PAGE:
During hot days, the water is then released to reduce the indoor temperature. Incorporating an innovative system in a building structure has made hydroceramics into one of the *coolest* materials to revolutionize construction. These bricks may one day not only reduce your energy bill, but also may make household air conditioners obsolete.
Another type of brick being developed is called “Breathe Bricks.” They borrow their cyclone filtration from vacuum cleaners, which separates heavy pollutant particles from the surrounding air and drops them into a removable hopper at the base of a wall.
One of the most interesting developments involves using cigarette butts in the making of bricks. There are 1.2 million tons of cigarette butts thrown away each year, making up approximately 5% of our overall global waste. Not only do they make a lot of waste, but they also release harmful chemicals into the air and soil, such as arsenic, chromium, nickel, and cadmium.
Researchers at RMIT University in Australia discovered that by infusing 1% of cigarette waste in fired-clay bricks, the resulting bricks are lighter and require less energy to produce. The researchers found that if just 2.5% of the world’s annual brick production incorporated 1% cigarette butts, they would completely offset annual worldwide cigarette production.
The Future of Smart Cement
The future also looks promising for cement as scientists are developing ways to remake this popular material into a more energy-efficient building material.
In Mexico, one professor has developed a cement with the capacity to absorb and emit light energy, giving concrete more functionality as well as versatility. This phosphorescent cement can be used to illuminate highways, bike paths, and buildings without the use of electricity. The cement also absorbs solar energy, emitting it during the night for about 12 hours.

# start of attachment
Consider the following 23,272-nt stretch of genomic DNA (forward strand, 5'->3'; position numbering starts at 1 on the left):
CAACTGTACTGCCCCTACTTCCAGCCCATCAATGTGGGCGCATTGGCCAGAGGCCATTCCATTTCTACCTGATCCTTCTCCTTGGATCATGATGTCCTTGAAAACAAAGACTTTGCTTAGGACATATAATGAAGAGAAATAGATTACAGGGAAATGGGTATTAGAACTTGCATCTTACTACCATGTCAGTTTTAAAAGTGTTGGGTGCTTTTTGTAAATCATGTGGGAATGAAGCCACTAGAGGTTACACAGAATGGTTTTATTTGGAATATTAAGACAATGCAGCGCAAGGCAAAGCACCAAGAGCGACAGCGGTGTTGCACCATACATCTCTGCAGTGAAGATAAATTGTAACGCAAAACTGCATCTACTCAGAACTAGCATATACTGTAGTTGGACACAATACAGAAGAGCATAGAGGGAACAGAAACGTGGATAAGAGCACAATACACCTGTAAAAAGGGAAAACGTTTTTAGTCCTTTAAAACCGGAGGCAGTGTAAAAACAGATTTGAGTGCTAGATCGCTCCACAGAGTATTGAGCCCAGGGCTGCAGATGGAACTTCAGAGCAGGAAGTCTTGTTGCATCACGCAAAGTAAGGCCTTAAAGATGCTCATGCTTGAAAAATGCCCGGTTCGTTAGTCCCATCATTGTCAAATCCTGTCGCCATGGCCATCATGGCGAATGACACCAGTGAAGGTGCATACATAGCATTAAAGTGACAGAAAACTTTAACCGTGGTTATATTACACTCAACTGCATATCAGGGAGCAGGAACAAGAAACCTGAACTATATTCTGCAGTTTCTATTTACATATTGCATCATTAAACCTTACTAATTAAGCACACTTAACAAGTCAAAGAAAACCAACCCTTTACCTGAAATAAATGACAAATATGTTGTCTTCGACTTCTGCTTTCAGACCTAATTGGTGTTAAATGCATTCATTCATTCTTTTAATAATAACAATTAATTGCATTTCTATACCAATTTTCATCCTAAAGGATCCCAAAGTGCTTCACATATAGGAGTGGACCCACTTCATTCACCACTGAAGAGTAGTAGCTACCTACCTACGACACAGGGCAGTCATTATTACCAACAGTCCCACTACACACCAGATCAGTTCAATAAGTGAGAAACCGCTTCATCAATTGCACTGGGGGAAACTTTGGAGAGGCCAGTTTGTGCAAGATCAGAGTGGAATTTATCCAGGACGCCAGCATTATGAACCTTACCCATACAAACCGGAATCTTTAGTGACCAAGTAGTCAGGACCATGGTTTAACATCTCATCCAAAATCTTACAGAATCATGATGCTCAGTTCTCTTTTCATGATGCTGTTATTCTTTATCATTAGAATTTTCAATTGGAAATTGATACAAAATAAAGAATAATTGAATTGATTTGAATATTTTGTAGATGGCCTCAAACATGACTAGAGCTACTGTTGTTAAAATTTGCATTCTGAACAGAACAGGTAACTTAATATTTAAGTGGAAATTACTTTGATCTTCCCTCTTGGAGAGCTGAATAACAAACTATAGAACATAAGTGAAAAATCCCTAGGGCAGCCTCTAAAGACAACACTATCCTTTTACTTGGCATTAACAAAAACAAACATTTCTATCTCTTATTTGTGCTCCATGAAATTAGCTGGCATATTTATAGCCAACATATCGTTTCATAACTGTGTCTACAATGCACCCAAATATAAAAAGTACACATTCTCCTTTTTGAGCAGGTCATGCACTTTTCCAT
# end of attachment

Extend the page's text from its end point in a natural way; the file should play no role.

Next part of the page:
Developed by scientists in the Netherlands, self-healing concrete uses bacteria to close cracks on concrete and is being tested across the United States and Australia. By using chemicals similar to those found in human bones, infrastructures can “heal” themselves by resealing after a break, in much the same way as human bones fuse together again after a fracture. Experts predict this technology could be invaluable in earthquake-prone regions where a concrete crack tends to grow and often means the whole structure is unstable.
Turning Science Fiction into Reality
One trend fueling the need for new materials are zero net energy (ZNE) buildings, which generate as much renewable energy as a building consumes in a year. Whether they feature solar panels, wind turbines, or some other material, these buildings are designed to minimize the amount of required energy. Some states like California are pushing both residential and commercial builders to embrace ZNE.
As traditional materials and methods give way to these cutting-edge materials, it will be interesting to see how owners and general contractors adapt how projects are designed and built. Will projects feature a mix of old and new? Will everything old be recycled into new, greener building materials? With so much technological disruption occurring in the construction industry, contractors can expect to see these futuristic green and renewable building materials play a bigger and bigger role in the coming years.